Combate did not have any paid up members; it was open for anyone to attend as long as they adhered to the general principals of the Manifesto. Tasks were distributed equally and there were no management roles, even the name of the director which appeared at the head of the newspaper was fictitious and merely a requirement by law. All who were present could give their opinion and when it came to voting, anyone could do so on the condition that they took on some task. While there was a core group, who met at least once a week, there were others who drifted in and out or came along when certain struggles were being discussed. There was a group in the south (in Lisbon) as well as a group in the north (Oporto). Sometimes workers from a particular factory would turn up to discuss their own struggle and then would get involved in preparing the next issue.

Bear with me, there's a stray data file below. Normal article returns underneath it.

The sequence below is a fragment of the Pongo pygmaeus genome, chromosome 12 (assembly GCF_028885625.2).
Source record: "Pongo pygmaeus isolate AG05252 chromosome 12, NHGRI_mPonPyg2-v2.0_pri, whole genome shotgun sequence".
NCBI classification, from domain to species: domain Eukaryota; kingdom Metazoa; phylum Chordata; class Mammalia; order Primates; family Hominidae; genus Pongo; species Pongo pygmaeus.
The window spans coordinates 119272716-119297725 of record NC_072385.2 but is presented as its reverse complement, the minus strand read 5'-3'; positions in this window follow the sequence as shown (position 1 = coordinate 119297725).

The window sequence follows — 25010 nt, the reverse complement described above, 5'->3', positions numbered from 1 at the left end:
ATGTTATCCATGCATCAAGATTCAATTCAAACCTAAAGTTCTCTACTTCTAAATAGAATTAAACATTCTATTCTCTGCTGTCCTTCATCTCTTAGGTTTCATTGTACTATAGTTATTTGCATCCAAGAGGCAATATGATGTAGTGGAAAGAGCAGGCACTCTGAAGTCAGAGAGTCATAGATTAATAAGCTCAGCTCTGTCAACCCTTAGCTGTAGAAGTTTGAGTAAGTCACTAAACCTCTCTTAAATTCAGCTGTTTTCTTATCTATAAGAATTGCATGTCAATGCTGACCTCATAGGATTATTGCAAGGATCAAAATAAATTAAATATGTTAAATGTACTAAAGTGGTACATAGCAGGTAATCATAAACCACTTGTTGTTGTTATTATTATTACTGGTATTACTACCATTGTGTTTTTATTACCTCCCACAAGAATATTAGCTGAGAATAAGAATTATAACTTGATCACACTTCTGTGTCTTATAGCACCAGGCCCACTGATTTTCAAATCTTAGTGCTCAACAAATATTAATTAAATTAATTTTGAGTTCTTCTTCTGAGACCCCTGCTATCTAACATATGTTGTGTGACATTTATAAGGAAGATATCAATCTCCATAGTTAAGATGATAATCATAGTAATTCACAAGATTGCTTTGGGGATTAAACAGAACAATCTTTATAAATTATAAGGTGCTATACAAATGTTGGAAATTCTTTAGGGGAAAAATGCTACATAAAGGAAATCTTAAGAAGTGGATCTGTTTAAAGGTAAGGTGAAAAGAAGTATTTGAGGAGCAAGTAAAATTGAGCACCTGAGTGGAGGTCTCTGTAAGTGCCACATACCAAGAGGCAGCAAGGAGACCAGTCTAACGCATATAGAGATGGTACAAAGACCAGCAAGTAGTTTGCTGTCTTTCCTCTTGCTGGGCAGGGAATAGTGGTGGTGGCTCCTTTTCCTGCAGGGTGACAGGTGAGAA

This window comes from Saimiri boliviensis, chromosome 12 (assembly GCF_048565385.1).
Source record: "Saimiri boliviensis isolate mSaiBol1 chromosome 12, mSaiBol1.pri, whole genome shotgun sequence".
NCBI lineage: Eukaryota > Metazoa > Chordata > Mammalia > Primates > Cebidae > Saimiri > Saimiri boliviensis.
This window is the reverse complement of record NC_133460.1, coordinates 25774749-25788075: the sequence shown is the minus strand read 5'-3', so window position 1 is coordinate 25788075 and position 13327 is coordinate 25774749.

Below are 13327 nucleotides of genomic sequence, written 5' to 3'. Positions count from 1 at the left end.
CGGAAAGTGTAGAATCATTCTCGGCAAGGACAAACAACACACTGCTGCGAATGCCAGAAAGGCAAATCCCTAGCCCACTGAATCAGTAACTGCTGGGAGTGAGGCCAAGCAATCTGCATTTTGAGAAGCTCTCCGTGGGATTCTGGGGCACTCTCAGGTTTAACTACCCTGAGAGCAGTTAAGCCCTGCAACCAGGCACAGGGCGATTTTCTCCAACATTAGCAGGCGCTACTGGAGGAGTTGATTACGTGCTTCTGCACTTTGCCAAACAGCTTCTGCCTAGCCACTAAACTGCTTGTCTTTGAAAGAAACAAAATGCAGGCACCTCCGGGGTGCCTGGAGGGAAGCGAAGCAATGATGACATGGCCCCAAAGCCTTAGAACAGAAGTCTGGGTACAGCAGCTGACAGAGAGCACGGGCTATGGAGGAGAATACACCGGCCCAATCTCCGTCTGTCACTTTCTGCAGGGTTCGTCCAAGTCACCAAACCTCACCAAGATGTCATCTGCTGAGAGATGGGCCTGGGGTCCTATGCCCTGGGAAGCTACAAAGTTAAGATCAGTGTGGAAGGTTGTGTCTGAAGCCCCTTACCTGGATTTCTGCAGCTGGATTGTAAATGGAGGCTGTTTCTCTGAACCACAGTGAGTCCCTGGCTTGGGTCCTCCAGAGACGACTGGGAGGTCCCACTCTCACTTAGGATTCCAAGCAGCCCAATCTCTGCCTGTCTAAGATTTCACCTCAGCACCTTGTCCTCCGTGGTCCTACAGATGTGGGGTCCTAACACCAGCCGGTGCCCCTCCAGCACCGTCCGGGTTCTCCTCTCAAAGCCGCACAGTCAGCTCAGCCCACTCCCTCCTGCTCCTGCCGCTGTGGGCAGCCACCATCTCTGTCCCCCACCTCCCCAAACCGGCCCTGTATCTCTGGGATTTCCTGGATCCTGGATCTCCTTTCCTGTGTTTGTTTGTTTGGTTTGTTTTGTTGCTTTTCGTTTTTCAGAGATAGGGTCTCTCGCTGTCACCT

Seven of the eight pages of Combate dealt with the ongoing struggles in the factories, on the land, the Army barracks and in the neighbourhoods and one page was devoted to an editorial. Although this was discussed by all present there probably could have been more democracy here but of course in the heat of the moment, the constantly changing political environment and the need to get something out, deadlines etc, meant that someone (usually the same person) took on this task. It might have been better, in retrospect, had we asked some of the workers groups to participate more and possibly write their own editorials on what was happening. In any case, if the experience is ever repeated in some form or another this is something worth considering.